Cherry Blossoms in Kanazawa

Just as things were starting to defrost in Canada, we boarded a plane for a long, long flight from Toronto to Tokyo, to visit hubby’s family.

Spring is a great time to be in Japan. It’s not too cold, it’s just before the stifling heat of summer sets in, and everything is in full bloom. And, if you time it right, you can see all the cherry blossoms, and everyone out having fun at Hanami (cherry blossom viewing) parties.

We couldn’t have been luckier to arrive when we did, at the very start of the bloom, which meant that for the full two weeks, we saw cherry blossoms literally everywhere.

But by the time we left, the petals all began floating down, like snowflakes; a reminder that such incredible beauty is short lived, and to be enjoyed.

A few days after arriving in Tokyo, we took a drive to the northern side of Japan to the city of Kanazawa. One of the top sites there is the very impressive Kanazawa Castle, which has beautiful grounds and gardens, all of which were in full bloom.

Traffic and parking close to Kanazawa Castle is a bit of a nightmare, so if you can take public transport, it’s a good idea. From the main road below, it’s a short walk up a hill to get to the castle grounds. The hill was also lined with cherry blossoms.

All along the entrance path, there are souvenir shops, little cafes, and one of the iconic treats of Kanazawa — a glittering “gold leaf” ice cream, dipped in edible gold (which we did not try! but everyone else sure was.)

It was very crowded around the bridge, with lots of tourists (both local and domestic) trying to take pictures of the beautiful entrance gates.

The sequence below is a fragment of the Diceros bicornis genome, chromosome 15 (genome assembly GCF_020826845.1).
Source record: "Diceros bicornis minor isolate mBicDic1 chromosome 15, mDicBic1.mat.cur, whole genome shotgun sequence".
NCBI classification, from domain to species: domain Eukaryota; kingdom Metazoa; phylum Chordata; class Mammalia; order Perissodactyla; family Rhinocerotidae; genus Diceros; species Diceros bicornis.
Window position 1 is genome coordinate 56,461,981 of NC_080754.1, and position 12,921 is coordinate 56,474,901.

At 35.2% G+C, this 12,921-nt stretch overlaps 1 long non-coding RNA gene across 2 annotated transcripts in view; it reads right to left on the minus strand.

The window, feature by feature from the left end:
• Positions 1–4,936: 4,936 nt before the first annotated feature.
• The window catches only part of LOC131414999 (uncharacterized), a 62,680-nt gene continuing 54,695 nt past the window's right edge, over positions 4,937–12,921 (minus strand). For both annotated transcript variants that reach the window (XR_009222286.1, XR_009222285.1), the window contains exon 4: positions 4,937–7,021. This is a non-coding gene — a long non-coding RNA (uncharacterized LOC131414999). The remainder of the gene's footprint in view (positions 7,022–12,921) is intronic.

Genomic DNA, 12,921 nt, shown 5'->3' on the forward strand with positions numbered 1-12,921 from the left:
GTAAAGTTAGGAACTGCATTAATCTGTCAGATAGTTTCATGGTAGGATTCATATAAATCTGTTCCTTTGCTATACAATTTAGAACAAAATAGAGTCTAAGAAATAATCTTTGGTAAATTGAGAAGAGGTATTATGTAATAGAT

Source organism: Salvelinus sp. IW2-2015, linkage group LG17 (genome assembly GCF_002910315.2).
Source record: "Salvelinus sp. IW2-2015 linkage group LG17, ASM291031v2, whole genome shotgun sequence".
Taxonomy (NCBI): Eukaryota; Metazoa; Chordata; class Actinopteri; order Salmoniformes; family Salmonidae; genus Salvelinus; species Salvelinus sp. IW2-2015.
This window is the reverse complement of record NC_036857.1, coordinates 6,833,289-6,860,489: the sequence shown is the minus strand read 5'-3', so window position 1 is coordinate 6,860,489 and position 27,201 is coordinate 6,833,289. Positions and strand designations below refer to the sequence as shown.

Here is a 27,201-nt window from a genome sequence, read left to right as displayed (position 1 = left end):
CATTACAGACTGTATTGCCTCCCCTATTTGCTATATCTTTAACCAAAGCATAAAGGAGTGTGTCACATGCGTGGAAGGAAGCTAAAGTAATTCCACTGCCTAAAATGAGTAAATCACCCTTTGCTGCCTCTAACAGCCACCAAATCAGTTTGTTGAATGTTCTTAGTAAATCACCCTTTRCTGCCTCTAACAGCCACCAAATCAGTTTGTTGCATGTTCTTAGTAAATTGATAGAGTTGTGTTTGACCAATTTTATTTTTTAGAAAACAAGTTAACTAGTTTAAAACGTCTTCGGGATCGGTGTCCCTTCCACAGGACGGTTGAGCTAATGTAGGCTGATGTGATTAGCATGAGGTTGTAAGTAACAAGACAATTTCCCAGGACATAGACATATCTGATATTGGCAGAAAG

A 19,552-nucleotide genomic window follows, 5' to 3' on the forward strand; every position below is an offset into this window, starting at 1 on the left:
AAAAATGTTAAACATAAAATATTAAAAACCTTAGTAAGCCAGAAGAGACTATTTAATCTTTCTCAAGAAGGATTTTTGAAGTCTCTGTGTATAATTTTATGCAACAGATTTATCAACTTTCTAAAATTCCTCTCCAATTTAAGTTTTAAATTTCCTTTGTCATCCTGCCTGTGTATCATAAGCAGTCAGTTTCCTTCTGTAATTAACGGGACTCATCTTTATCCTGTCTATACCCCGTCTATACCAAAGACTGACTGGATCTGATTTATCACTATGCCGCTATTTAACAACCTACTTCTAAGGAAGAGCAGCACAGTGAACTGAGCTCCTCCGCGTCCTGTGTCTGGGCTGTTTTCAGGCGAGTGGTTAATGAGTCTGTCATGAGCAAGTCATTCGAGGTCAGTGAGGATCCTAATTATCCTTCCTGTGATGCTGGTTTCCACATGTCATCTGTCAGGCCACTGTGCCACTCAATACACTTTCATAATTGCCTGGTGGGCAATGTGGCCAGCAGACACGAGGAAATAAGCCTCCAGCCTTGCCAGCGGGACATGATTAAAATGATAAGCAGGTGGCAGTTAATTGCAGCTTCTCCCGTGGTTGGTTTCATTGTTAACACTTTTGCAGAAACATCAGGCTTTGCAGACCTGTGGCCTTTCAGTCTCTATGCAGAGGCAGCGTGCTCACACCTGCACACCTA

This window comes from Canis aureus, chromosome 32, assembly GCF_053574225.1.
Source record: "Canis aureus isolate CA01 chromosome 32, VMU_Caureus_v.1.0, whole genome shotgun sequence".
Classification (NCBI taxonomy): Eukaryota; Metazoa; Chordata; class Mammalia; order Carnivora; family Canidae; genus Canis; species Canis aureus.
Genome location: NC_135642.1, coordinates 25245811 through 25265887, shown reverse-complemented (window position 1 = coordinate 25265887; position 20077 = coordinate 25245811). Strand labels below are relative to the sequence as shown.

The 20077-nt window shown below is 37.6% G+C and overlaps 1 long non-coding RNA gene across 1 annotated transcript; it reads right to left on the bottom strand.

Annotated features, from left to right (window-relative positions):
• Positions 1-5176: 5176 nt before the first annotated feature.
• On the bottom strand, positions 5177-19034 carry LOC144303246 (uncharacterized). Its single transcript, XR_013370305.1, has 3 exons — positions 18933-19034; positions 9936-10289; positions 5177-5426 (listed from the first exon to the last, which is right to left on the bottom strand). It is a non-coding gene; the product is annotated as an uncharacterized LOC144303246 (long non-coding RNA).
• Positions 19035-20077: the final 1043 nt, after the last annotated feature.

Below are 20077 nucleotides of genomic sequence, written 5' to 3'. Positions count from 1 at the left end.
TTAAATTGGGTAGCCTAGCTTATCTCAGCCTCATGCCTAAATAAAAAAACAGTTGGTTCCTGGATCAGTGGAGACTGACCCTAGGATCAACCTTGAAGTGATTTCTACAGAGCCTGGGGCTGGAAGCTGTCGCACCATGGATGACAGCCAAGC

Crossing the bridge to the castle
Entering the main gate
Exploring the castle grounds

Kanazawa Castle is lovely to stroll around, but it has been extensively restored, having survived wars, fires and earthquakes, and various levels of reconstruction. As a result, it doesn’t have an ‘old feel’, like you’ve stepped back in time. It is, nonetheless, very beautiful.

Next to the castle is Kanazawa’s second most famous site – Kenrokuen Gardens, which was voted as one of Japan’s three most beautiful landscape gardens. The gardens were carefully grown and styled over a period of 200 years, with ponds, fountains, bridges, walking paths, and lots and lots of cherry blossoms.

The trees are supported so the branches don’t break in the winter during heavy snow

Kanazawa Castle and Kenrokuen should most definitely be combined in one trip, and if you can get there during sakura time, enjoy!

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